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Recent University of Wyoming graduates are going into schools and serving as full-time college advisers to convince local high school students about the importance of higher education.
The unique program -- Wyoming College Advising Corps -- is offered to increase access to higher education. It is based on a national program, with the primary goal of raising the rates of college enrollment and completion among low-income, first-generation-college (neither parent holds a college degree) and underrepresented high school students.
College advisers have been assigned to local Wyoming schools the past two years, increasing from six UW graduates last fall to 11 this school year, says Becky Vinzant, who manages the College Access Challenge Grant (CACG) program at UW. The CACG has 12 initiatives to increase higher education awareness among the state’s high school students.
Participating schools in the Wyoming College Advising Corps are in Big Piney, Casper, Cheyenne, Cody, Evanston, Kemmerer, Pinedale, Powell, Rawlins, Riverton, Rock Springs, Sheridan and Torrington. (See student list below)
Many of the targeted teens in the local high schools are well-qualified students who face different obstacles to pursuing higher education, such as a lack of information about college admissions and financial aid.
The UW graduates help to knock down those barriers, Vinzant says.
Using the near-peer model, the UW graduates in each school help local students and their families with the college application and admission process, completion of the FAFSA (Free Application for Federal Student Aid) form, scholarship availability and the transfer process if they are a community college student.
“The advisers offer their services to any student who wishes to know more about the college application process, or needs help deciding on schools and majors, ” Vinzant says. “As they prepare for the next chapter in their lives, preparing for college with the application process can be a daunting task, particularly to those students whose parents are unfamiliar with the process. The corps helps ensure that all students are given the opportunity to reach their full potential.”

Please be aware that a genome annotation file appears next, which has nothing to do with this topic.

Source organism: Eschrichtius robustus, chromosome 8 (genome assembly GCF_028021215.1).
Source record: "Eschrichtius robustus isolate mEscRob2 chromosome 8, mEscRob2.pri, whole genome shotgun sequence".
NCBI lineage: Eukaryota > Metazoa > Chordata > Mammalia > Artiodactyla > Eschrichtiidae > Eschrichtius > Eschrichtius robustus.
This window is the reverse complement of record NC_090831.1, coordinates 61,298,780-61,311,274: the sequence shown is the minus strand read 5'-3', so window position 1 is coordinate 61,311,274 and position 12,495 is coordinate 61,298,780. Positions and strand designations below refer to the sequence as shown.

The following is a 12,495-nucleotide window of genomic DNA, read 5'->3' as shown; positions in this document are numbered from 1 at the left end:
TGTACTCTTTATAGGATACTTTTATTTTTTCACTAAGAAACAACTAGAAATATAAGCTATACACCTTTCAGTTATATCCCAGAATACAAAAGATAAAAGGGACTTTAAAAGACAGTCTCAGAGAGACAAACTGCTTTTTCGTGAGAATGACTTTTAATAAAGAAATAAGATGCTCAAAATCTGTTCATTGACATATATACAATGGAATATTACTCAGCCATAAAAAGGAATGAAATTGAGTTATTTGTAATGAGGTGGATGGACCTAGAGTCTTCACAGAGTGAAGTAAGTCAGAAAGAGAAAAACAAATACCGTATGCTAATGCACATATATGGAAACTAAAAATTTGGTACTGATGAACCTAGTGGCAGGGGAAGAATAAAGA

The current CACG initiative -- of placing recent UW graduates into high schools as college advisers -- is funded by a U.S. Department of Education grant and extends the National College Advising Corps.
The UW student advisers also work to foster a college-going culture within the schools they serve. Such a culture is one of the best predictors of whether students will pursue higher education, Vinzant says.
The advisers work in their assigned high schools helping students -- no matter their grade level -- in the college search and application process.
“They also offer their assistance in any stage of the college search process,” Vinzant says. “Each adviser also is assigned to one of the local Wyoming community colleges to help students transition from a two-year institution to a four-year college or university,” she adds.
Vinzant says the challenge for Wyoming is that 36 percent of adults have college degrees but, by the year 2025, 62 percent of the state's population will need degrees to meet workforce demand.
The number of Wyoming college graduates needs to increase faster to keep the state competitive, according to a report, "A Stronger Nation Through Higher Education," released by the private, independent Lumina Foundation. The foundation advocates for increasing students' access to higher education. The report projects that, by 2018, about 62 percent of jobs in Wyoming will require at least an associate's degree.
For more information about the Wyoming CACG Program, contact Vinzant at (307) 766-6440 or email email@example.com.
Respective high schools where UW student advisers serve, their hometowns and majors are:
-- Casper Kelly Walsh High School/Natrona County High School: Laura Wespetal, River Falls, Wis., English.
-- Cheyenne South High School: Trenton Bjornestad, Powell, business administration.
-- Cody High School: Lauren Perry, Buffalo, literature.
-- Evanston High School/Kemmerer High School: Lauren Johnson, Kemmerer, political science.
-- Pinedale High School/Big Piney High School: Alexander Edwards, Lone Tree, Colo., international studies/French.
-- Powell High School: Samuel Weinstein, Grand Forks, N.D., communications.
-- Sheridan High School: Heather Gifford, Sheridan, business administration.
-- Rawlins High School: Molly Sullivan, Riverton, humanities/fine arts.
-- Riverton High School/Wyoming Indian High School: Aaron Taylor, Newcastle, secondary education social studies/political science.
-- Rock Springs High School: Faith Helton, Riverton, business administration.
-- Torrington High School: Amy Covington, Aurora, Colo., psychology.